Firstly, this advert implies that the use of these pills will get you beach ready, and beach ready is defined by the model. That is an unrealistic promise. And, also the nature of advertising and consumerism. However, as Milton has pointed out, this is not a feminist issue, and much more an issue of consumerism.

Then there are the reactions who compare this advert to, say, the latest edition of Men’s Health wherein undoubtedly tips on how to get that sixpack before the summer are included. Previously, I have argued that although beauty is considered important for both men and women, the latter are evaluated a) more harshly, and b) merely, on their appearance.

There is a reason why this advert is hanging in the tube and the sixpacks are in a magazine you have to buy first. It is not only women that are targeted here: it’s men too. The beauty ideal is reaffirmed in this way (and admittedly, whoever that model is, -she’s hot) by creating expectations of both men and women. Ask around how many of your male friends care about slim waists, and then ask a similar question (e.g. sixpack) to your female friends. I have, and consistently, women care less about sixpacks than guys do about slim waists or nice breasts.

After all, the obsession about beauty is to be found attractive in the eyes of another. For the majority of women, that other (or those others) is [are] male. My problem with this advert is not the model itself, but the reaffirmation of reductionist conceptions of what it both means to be a woman and an attractive woman (which is pretty much same thing…).

I do understand the sentiment of people like Milton, though. He seems like a decently intelligent fellow who understands how consumerism operates. By zooming in on this one advert, however, the larger context is easily ignored or forgotten. And it’s exactly the larger context (of gender relations, conceptualisations of feminity) that make this particular advert distasteful to say at the least.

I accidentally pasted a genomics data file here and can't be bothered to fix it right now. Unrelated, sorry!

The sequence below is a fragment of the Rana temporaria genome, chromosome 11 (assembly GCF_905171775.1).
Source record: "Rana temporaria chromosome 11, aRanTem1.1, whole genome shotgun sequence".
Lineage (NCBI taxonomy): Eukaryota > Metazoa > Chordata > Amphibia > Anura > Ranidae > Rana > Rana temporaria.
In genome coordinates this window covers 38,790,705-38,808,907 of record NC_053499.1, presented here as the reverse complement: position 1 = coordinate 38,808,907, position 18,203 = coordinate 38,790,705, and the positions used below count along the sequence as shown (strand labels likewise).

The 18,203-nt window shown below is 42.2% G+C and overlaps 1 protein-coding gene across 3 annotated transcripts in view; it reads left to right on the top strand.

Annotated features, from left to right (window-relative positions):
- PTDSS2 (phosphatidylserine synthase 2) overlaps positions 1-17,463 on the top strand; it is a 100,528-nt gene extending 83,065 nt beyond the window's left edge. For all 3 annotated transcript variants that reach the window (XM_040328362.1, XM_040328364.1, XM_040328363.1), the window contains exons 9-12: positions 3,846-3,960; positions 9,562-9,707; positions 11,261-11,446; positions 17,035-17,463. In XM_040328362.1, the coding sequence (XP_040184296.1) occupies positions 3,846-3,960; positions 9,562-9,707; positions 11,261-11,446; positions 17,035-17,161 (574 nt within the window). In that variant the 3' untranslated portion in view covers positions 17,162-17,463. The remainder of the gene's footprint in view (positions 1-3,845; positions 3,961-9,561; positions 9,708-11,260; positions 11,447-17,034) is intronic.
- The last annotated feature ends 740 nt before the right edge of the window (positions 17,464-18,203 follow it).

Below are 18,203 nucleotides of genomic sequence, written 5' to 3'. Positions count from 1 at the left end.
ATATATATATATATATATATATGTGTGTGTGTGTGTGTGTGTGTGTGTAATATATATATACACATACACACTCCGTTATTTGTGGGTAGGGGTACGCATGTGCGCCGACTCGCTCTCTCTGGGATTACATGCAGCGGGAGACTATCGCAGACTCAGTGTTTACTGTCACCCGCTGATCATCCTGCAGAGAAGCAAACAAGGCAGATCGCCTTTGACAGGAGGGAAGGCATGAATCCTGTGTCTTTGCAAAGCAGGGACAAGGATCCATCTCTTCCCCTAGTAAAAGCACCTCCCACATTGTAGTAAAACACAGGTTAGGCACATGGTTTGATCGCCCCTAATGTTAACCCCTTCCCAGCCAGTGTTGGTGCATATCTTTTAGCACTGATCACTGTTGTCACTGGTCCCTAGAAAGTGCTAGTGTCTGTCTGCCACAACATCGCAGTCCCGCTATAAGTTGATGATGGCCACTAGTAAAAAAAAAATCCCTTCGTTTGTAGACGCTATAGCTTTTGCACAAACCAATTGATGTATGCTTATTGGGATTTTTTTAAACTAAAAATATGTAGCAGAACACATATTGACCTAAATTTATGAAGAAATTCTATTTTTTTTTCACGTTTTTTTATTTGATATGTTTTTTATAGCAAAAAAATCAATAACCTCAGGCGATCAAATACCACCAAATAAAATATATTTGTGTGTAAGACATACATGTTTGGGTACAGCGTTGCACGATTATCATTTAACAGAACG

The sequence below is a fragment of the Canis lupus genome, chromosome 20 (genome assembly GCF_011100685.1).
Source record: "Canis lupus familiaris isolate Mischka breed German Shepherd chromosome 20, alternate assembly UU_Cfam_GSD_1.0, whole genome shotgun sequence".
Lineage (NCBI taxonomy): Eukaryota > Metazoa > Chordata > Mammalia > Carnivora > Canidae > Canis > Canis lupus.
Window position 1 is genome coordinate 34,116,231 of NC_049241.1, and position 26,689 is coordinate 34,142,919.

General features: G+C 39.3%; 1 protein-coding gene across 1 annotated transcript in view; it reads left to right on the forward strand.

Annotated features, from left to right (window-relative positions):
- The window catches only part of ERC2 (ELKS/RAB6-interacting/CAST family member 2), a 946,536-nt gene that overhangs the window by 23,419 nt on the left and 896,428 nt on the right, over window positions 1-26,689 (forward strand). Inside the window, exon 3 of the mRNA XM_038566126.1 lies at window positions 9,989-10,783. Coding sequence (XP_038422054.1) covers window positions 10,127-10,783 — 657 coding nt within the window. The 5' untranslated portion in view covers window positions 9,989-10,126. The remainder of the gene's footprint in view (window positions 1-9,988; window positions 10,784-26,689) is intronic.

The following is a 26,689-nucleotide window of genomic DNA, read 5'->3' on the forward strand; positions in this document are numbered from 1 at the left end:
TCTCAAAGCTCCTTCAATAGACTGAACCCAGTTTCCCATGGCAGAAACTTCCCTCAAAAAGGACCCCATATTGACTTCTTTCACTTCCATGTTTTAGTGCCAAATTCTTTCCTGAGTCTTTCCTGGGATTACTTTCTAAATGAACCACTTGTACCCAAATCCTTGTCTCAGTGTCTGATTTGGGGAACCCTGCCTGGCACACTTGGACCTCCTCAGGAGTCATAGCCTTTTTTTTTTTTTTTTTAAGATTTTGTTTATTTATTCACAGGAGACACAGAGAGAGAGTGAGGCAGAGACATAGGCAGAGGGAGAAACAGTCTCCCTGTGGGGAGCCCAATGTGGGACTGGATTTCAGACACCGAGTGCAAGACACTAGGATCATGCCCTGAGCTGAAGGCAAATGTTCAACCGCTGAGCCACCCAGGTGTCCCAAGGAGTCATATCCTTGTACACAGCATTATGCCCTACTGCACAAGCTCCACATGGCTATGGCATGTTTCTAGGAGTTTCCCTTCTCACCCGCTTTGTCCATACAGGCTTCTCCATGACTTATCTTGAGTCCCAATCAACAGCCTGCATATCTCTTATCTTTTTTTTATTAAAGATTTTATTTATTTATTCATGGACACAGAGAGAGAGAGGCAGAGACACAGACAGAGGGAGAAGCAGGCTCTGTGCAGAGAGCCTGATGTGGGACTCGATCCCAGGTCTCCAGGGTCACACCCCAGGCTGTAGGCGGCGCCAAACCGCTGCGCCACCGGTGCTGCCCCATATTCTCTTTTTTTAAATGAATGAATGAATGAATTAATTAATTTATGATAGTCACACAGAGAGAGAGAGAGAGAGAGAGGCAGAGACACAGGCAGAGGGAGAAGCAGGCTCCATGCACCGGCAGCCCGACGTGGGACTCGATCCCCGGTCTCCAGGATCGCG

In addition, since no body comparison can be made in my case (I do not have breasts, plus, yellow really does not suit me anyways) I am relatively emotionally detached from this advert. For me, it’s a picture of a sexy body but nothing more. Those who are pretty much socialised into proceeding to an immediate body comparison might feel different about said beach body.

Still. I am not signing the petition. Precisely for reasons I pronounced in the last series: the problem with modern feminism is that public outrage is a) temporal, and b) about superficial symptoms. Although I traced Protein World’s advertisement back to larger issues, the removal of this particular advert would not be a victory of feminism or a step in the right direction. It’d be the removal of a symbol, one that will soon be replaced by another.

That’s assuming the advert gets removed, – since Protein World has indicated it is not interested in the protest and does not see any problem with its beach body, an actual discussion might be sparked the moment the petition fails. I like discussion, and maybe during that dialogue, some actual pressing issues will be discussed in the greater context of feminism.

So, are you beach body ready?

UPDATE: Evidently, we all are. Transport for London has said the advertisements will be taken down, although their content is not against regulations. Surely, this will seem like a victory to some, however, this ad will be replaced by others equally manipulative and/or sexist. Battling symptoms is a losing battle if the disease itself remains unaddressed.


One thought on “(case study) – ARE YOU BEACH BODY READY?

  1. Pingback: (part I) – SEDUCTION CAPITAL AND TENDER LOVE | thepoliticalnarrator